#MeToo means so many things right now...and, although I empathize in so many ways, I wonder where the #MeToo energy is really coming from.
As a white male, growing up in the US, I am certain that I have been on every side of #MeToo. I am almost 45 years old, I am sure that I have been violated, and I have violated another, and I am so sorry. I am certain that others have violated and been violated in deeper ways than I have at either end of the spectrum. I share this because I am here to change the game in so many ways!
Is it important to identify as one side of the #MeToo spectrum in order to know that this game needs to change?
I am not certain about this. We have all perpetuated and co-created the society in which we live, which means that we are all responsible for co-creating the necessary change.
This is not to excuse anyone’s individual behavior! Personal accountability is very important, as is the context in which many of these things happened.
As a middle aged white male, perhaps I am more to blame for perpetuating this story than others?
Every time I told a joke, or repeated a joke I learned from my brother. Having grown up Jewish and attended yeshiva at one point in my life, I remember belting out the prayer, “Shiloh Asani Isha” with more gusto! That prayer was to be said by men as it translates to, “Thank G-d for not making me a woman.” There it was, in black and white! The faith of my upbringing was reinforcing the construct of disparity between men and women, and, at the age of 11, I fell for it: hook, line, and sinker.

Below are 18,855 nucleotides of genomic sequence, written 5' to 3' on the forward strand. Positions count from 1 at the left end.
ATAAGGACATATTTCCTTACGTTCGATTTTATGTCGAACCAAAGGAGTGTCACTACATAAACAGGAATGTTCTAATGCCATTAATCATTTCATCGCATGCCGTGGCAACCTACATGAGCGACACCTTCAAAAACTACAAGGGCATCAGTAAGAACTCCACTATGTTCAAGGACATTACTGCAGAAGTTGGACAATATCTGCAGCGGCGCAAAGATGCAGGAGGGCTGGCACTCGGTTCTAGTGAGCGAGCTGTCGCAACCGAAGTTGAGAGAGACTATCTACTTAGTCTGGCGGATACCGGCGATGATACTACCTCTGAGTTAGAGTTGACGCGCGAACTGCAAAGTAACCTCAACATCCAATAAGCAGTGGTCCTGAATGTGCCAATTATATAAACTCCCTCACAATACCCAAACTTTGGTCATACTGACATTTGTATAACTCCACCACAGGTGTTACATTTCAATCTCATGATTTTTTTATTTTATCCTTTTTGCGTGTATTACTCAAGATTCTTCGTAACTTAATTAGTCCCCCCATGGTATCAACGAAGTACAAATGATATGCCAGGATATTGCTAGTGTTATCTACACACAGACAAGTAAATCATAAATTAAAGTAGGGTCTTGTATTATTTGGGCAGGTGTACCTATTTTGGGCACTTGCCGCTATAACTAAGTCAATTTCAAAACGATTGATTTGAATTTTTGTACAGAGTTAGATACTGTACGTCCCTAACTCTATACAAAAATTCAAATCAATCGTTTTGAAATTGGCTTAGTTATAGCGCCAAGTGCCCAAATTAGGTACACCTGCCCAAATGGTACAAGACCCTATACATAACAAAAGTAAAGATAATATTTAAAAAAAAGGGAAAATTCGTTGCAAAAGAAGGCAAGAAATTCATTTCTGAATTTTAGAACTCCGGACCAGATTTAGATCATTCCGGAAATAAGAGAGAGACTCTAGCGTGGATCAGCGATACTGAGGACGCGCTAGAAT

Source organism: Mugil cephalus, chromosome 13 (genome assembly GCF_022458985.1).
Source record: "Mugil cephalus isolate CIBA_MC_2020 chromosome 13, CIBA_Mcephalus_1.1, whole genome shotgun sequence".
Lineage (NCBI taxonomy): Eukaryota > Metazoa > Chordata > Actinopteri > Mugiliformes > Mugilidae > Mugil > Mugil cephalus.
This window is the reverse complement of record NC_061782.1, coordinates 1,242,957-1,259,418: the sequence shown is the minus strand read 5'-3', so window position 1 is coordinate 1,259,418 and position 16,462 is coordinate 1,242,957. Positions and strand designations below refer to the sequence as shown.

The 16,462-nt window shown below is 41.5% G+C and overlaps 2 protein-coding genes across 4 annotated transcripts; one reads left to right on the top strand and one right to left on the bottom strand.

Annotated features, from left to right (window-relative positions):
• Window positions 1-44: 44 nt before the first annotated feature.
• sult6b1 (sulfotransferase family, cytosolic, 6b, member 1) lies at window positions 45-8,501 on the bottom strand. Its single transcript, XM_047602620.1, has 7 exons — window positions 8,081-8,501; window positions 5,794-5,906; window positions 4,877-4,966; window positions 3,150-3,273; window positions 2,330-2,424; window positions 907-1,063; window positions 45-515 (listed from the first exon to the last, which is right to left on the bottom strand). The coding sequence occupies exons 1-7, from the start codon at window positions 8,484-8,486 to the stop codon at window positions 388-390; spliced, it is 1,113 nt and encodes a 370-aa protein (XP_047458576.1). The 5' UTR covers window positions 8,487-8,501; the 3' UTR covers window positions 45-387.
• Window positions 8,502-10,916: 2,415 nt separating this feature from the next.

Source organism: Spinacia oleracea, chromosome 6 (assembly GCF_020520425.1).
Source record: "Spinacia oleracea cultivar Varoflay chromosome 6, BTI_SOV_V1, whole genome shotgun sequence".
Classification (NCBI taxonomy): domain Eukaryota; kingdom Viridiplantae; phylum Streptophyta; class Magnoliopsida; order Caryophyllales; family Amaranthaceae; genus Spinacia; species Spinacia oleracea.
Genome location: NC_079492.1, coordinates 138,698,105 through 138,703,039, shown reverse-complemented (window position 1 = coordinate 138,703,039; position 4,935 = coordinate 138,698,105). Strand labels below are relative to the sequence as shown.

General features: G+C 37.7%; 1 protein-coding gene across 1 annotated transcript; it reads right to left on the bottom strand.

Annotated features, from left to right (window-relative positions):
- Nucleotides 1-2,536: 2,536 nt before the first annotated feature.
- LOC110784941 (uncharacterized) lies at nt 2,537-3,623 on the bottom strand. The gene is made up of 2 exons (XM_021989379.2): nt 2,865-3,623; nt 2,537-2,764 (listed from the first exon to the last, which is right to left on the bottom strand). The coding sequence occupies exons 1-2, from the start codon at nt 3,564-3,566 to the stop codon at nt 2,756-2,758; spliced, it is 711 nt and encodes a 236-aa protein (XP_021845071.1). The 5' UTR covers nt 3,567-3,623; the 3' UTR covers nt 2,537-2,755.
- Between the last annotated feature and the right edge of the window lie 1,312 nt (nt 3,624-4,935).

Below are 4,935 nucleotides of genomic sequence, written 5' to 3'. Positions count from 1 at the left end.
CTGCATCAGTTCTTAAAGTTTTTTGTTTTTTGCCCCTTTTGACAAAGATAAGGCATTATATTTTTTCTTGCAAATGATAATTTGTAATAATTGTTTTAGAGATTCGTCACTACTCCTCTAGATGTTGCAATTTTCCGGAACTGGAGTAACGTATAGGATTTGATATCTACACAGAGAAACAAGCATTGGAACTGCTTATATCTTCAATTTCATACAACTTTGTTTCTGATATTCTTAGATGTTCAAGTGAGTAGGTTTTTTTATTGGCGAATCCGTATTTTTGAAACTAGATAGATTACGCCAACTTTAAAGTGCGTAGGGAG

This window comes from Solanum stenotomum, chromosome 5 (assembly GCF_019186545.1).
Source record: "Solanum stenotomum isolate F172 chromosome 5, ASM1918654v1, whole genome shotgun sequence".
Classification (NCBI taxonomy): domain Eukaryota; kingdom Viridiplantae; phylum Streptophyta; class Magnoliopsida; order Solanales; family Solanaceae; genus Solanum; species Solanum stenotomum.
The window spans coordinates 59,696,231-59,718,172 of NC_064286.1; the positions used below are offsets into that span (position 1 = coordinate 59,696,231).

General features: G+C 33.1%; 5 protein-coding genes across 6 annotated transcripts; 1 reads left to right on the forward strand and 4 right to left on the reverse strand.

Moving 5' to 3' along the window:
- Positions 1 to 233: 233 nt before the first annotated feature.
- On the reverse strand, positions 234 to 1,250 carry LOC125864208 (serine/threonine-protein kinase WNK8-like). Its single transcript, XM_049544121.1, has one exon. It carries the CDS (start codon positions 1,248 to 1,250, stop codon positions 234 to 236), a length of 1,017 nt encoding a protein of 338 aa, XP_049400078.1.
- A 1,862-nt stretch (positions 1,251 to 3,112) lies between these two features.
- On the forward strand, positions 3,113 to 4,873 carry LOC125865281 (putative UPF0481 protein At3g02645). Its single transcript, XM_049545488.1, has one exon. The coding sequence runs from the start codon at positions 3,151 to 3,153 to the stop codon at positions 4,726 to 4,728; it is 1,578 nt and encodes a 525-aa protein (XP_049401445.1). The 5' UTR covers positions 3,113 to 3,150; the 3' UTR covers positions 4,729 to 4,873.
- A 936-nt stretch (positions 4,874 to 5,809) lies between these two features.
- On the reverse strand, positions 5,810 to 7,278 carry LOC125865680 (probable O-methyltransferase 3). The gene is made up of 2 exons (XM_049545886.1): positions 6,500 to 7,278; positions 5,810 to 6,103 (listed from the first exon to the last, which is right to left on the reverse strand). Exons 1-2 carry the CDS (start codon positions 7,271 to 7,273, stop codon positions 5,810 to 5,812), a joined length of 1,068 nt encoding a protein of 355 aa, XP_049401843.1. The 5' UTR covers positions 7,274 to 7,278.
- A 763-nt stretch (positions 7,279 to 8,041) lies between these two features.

Now that I am almost 45, I can zoom out and look at my actions and my inactions.
I did not speak out enough, when I was being violated.
I remember being called to the principal’s office at Yeshiva for inappropriately hugging someone. I felt a weird sense of guilt and shame. Now I see more of the hypocrisy. Was this not the same yeshiva that handed out the books with the “Shiloh Asani Isha” prayer inside? Was I sent to the principal’s office when I said that particular prayer decibels louder than any other prayer? No.
As the founder of the Game Changer Movement, I am sensitive to the amount of time we, as a society, spend ingesting violent messaging and imagery.
Humanity spends 3 Billion Hours a week playing video games.
A large majority of these games perpetuate and depict a narrative that would have most of us sent to the principal’s office! We don’t need to look very far to start the change-making process.
I remember walking through Port Authority Subway Station while carrying a 3’ x 3’ mosaic heart that we made in Ithaca, NY. It was made from approximately 60 rePURPOSEd violent video game discs. The entire subway station was transformed into a war zone that promoted the upcoming release of Call of Duty. I removed the mosaic heart from the cardboard sheath and took a few pictures to illustrate the contrast in the images. Imagine if love had the budget that Call of Duty had!
What would that wall look and feel like?
What would society look like if the wall was covered with mosaic hearts instead of each column depicting a man with a machine gun?
How do we change this game?
Where do we start?
Do you want to know?
Are you willing to do your part to change this game?